Yin Yoga Intensive Training — May 19-21 — with Bobbie Marchand — For Teachers & Students

Yin Yoga Intensive Weekend

With Bobbie Marchand

One Weekend, May 19-21

Friday, 7:00-9:30pm; Saturday & Sunday, 11:30-4:30pm

Held at the Midtown location, 474 Broadway Ave., Kingston

 

Come explore the depths of Yin Yoga and the philosophy behind teaching this practice with Bobbie Marchand of Prema Yoga in Brooklyn, NY. This course will meet the guidelines for a 30-hour Yin Certification for Continuing Education with the Yoga Alliance. The Yin training is open to both teachers who want to add this to their set of teaching skills and to those students who want to deepen their knowledge of the Yin practice.

In this training student will explore:

  • a deeper place of connection and understanding of your own practice (that’s where your teaching voice comes from)
  • Yin Yoga history & philosophy
  • Connective Tissue: the star of the show in this method and how is relates to the physical, mental/emotional and subtle bodies
  • how to set the ‘mood’ of the practice; evoking and maintaining the space of quiet, thoughtful attention
  • Support: the appropriate use of props, touch and language
For those interested in teaching, a separate, final teaching examination will be scheduled.
Outside practice and study time is strongly encouraged.

 

2017 Training Dates & Times:

Weekend 1–May 18-21
Friday, 7-9:30pm; Saturday 11:30-4:30pm, Sunday 11:30-4:30 pm

 

Required Text:

The Complete Guide to Yin Yoga: The Philosophy and Practice of Yin Yoga, Bernie Clark. 2012.

Tuition:

Tuition is $300 or $275 for graduates of The Yoga House’s 200-hour Yoga teacher Training programs. A non-refundable $75 deposit is due by May 5th, 2017, to secure a place in the intensive. The remaining balance is due the first night of the weekend (May 19, 2017). Payment plans available for additional fee. Tuition does not include the required text.

Yin Weekend Intensive




bobbie marchandBobbie Marchand, in pursuing her love of dance, moved from her native Toronto to NY in 2005. Though the transition of dancer to yoga teacher is a common one, it was an illness that tuned her in to the power of a daily, dedicated practice. Bobbie’s Vinyasa classes are creative, challenging and fun. Drawing on her dance background, the sequencing is expressive and fluid while encouraging alignment (and a healthy use of props!). Her yin/stretch/restorative classes are an invitation to pause, yield to the sense of support, turn inward and take the practice to a quiet, nourishing place away from the external stress of our busy lives. Endless gratitude to teachers Diana Lockett, Amanda Harding and Raghunath for their encouragement, support and loving guidance on this incredible journey.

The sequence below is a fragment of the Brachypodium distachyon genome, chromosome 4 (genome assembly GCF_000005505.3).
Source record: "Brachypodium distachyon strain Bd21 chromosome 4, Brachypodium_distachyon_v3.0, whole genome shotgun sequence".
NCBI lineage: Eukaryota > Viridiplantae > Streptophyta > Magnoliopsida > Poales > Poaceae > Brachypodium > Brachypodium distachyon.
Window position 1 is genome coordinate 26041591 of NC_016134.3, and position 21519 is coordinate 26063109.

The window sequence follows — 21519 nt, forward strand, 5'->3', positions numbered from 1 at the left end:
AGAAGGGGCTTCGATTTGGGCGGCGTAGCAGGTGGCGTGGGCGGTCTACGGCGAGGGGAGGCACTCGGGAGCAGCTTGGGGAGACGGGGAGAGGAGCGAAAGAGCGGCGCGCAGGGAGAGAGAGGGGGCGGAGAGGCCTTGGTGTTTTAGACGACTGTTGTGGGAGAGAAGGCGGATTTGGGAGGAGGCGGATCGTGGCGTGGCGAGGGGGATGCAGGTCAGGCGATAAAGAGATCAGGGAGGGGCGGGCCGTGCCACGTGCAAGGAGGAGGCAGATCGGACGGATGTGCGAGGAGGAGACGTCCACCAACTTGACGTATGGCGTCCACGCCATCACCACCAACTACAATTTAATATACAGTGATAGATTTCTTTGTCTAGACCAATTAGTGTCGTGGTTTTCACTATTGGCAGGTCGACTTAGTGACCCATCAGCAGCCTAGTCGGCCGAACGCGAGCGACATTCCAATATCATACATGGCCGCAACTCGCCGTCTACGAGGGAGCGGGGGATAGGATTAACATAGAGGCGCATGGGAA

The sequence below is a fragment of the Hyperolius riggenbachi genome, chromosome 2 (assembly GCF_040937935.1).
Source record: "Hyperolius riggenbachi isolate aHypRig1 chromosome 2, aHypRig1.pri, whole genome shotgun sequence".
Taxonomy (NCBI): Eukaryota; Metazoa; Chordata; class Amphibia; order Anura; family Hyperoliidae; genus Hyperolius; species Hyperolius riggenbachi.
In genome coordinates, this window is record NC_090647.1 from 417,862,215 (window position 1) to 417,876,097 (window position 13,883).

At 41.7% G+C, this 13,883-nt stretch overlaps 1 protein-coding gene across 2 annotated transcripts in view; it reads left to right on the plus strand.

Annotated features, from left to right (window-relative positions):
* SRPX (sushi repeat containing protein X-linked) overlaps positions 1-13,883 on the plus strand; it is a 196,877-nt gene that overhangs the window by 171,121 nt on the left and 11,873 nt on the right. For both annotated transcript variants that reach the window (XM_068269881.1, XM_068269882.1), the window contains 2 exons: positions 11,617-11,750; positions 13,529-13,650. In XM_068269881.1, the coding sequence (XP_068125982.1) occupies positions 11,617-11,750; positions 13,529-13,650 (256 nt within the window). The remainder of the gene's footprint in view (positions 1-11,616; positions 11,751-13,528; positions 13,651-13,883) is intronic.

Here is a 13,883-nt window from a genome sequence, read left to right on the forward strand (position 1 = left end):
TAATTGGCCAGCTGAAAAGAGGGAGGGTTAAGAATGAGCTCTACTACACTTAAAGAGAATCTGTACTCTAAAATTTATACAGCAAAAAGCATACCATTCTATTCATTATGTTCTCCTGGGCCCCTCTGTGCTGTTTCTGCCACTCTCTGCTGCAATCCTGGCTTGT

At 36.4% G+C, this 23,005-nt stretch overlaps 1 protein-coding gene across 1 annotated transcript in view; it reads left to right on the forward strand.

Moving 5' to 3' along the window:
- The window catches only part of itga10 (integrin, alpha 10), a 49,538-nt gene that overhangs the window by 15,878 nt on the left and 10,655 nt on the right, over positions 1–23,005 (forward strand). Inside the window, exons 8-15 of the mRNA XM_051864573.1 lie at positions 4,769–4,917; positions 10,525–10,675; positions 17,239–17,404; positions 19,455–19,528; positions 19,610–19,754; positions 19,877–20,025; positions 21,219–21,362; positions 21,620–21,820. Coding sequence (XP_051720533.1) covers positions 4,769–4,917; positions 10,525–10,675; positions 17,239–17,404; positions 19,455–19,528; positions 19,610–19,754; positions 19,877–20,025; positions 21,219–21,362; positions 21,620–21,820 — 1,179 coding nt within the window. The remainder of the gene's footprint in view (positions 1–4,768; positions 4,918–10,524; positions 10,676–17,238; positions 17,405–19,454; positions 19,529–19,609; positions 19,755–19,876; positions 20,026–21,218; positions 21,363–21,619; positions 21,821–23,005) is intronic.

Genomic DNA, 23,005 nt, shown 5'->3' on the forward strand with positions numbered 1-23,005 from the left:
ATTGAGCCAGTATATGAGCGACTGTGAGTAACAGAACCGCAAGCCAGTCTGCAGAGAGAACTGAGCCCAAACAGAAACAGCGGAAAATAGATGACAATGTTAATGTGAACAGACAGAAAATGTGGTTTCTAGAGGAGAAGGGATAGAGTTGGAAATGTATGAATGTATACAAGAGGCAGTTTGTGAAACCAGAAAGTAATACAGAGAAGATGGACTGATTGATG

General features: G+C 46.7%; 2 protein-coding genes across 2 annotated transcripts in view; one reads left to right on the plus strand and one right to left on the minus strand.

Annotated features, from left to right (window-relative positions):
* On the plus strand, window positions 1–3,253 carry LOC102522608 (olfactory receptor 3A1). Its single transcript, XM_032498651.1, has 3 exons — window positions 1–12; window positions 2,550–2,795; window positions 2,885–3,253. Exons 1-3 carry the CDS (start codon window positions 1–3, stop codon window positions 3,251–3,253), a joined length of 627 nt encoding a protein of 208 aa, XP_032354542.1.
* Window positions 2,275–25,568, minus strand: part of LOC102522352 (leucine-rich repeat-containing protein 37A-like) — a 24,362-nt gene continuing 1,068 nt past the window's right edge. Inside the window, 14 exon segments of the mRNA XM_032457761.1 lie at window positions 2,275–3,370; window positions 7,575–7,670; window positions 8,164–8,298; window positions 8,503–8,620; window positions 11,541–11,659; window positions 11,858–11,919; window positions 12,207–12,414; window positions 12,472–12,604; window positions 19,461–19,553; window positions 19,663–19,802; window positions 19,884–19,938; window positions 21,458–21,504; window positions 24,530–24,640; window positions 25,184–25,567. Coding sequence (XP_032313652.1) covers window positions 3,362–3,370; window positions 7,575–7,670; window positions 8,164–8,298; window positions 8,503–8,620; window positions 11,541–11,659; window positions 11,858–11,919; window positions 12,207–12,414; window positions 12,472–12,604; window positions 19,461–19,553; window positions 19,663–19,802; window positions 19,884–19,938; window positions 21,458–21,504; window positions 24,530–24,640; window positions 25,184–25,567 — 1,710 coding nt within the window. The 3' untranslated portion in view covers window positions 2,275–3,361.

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May Focus: Meditation & The Last Three Limbs of Yoga

May Focus of the Month

Meditation & The Last Three Limbs

meditation focus the yoga house kingston new york yoga hudson valley

The first yogis aimed to solve a problem that still pervades today. It’s called the “monkey mind,” and it refers to the ever-firing, overly anxious human brainscape that has added a layer of frazzle and fret to our already-fraught condition. A complete yoga practice is designed to give us enough clarity to see our experiences for what they are rather than through the carnival mirror-style distortion of emotionally reactive, memory-attached consciousness. If you were to crack open the Yoga Sutras, you would not have to get very far to see how important a meditation practice is as part of the yogi’s journey. Sutra #1 says, essentially, “Following are the teachings of yoga….” Sutra #2 goes on to say, “The purpose of yoga is to still our thoughts. If you master this sutra, you need not read on to the rest.”

Meditation occupies some significant territory on yoga’s eight-limbed ladder, taking up three of the last three rungs on the climb toward enlightenment. The breakdown is fascinating:

Dharana, the 6th limb, has to do with concentration. The suggestion is to fix your mind upon an object until you become so absorbed that there is little room for the mind to do much needless worrying or past/future travel as it is wont to do. A funny fable tells us of an acolyte meditator who once shut his door and fixed his mind upon a bull until he barreled out of the room with horns and hooves himself. The take-home is twofold: Be as focused as this acolyte, but be wary of where you place your attention.